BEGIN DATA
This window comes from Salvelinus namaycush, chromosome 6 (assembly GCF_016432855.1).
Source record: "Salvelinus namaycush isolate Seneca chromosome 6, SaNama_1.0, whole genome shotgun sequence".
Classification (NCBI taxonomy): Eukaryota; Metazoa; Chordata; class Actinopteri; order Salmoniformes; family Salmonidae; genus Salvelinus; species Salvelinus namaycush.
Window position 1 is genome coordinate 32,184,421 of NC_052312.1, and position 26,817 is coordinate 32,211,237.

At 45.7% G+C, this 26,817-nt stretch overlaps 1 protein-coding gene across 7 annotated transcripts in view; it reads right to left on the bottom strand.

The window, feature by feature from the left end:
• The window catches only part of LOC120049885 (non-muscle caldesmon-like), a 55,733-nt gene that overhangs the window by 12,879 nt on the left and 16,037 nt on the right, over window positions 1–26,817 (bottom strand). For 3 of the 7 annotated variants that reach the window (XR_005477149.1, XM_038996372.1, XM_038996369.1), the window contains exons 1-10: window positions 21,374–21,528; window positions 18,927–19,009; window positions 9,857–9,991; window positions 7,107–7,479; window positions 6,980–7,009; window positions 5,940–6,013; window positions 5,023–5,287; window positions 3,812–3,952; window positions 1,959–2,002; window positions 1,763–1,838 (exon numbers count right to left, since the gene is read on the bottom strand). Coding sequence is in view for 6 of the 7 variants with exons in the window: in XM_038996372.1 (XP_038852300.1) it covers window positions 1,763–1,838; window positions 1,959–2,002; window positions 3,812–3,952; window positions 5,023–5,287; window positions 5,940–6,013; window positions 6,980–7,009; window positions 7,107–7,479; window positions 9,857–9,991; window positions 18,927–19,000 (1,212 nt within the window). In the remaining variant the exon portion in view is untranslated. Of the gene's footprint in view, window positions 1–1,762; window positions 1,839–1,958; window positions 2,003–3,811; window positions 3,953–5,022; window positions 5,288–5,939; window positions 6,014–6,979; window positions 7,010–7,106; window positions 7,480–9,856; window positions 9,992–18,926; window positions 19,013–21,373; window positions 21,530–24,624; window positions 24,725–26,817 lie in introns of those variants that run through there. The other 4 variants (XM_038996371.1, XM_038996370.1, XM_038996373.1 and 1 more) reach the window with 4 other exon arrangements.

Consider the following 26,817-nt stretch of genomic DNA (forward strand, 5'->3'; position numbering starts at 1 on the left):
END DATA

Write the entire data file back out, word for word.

This window comes from Salvelinus namaycush, chromosome 6 (assembly GCF_016432855.1).
Source record: "Salvelinus namaycush isolate Seneca chromosome 6, SaNama_1.0, whole genome shotgun sequence".
Classification (NCBI taxonomy): Eukaryota; Metazoa; Chordata; class Actinopteri; order Salmoniformes; family Salmonidae; genus Salvelinus; species Salvelinus namaycush.
Window position 1 is genome coordinate 32,184,421 of NC_052312.1, and position 26,817 is coordinate 32,211,237.

At 45.7% G+C, this 26,817-nt stretch overlaps 1 protein-coding gene across 7 annotated transcripts in view; it reads right to left on the bottom strand.

The window, feature by feature from the left end:
• The window catches only part of LOC120049885 (non-muscle caldesmon-like), a 55,733-nt gene that overhangs the window by 12,879 nt on the left and 16,037 nt on the right, over window positions 1–26,817 (bottom strand). For 3 of the 7 annotated variants that reach the window (XR_005477149.1, XM_038996372.1, XM_038996369.1), the window contains exons 1-10: window positions 21,374–21,528; window positions 18,927–19,009; window positions 9,857–9,991; window positions 7,107–7,479; window positions 6,980–7,009; window positions 5,940–6,013; window positions 5,023–5,287; window positions 3,812–3,952; window positions 1,959–2,002; window positions 1,763–1,838 (exon numbers count right to left, since the gene is read on the bottom strand). Coding sequence is in view for 6 of the 7 variants with exons in the window: in XM_038996372.1 (XP_038852300.1) it covers window positions 1,763–1,838; window positions 1,959–2,002; window positions 3,812–3,952; window positions 5,023–5,287; window positions 5,940–6,013; window positions 6,980–7,009; window positions 7,107–7,479; window positions 9,857–9,991; window positions 18,927–19,000 (1,212 nt within the window). In the remaining variant the exon portion in view is untranslated. Of the gene's footprint in view, window positions 1–1,762; window positions 1,839–1,958; window positions 2,003–3,811; window positions 3,953–5,022; window positions 5,288–5,939; window positions 6,014–6,979; window positions 7,010–7,106; window positions 7,480–9,856; window positions 9,992–18,926; window positions 19,013–21,373; window positions 21,530–24,624; window positions 24,725–26,817 lie in introns of those variants that run through there. The other 4 variants (XM_038996371.1, XM_038996370.1, XM_038996373.1 and 1 more) reach the window with 4 other exon arrangements.

Consider the following 26,817-nt stretch of genomic DNA (forward strand, 5'->3'; position numbering starts at 1 on the left):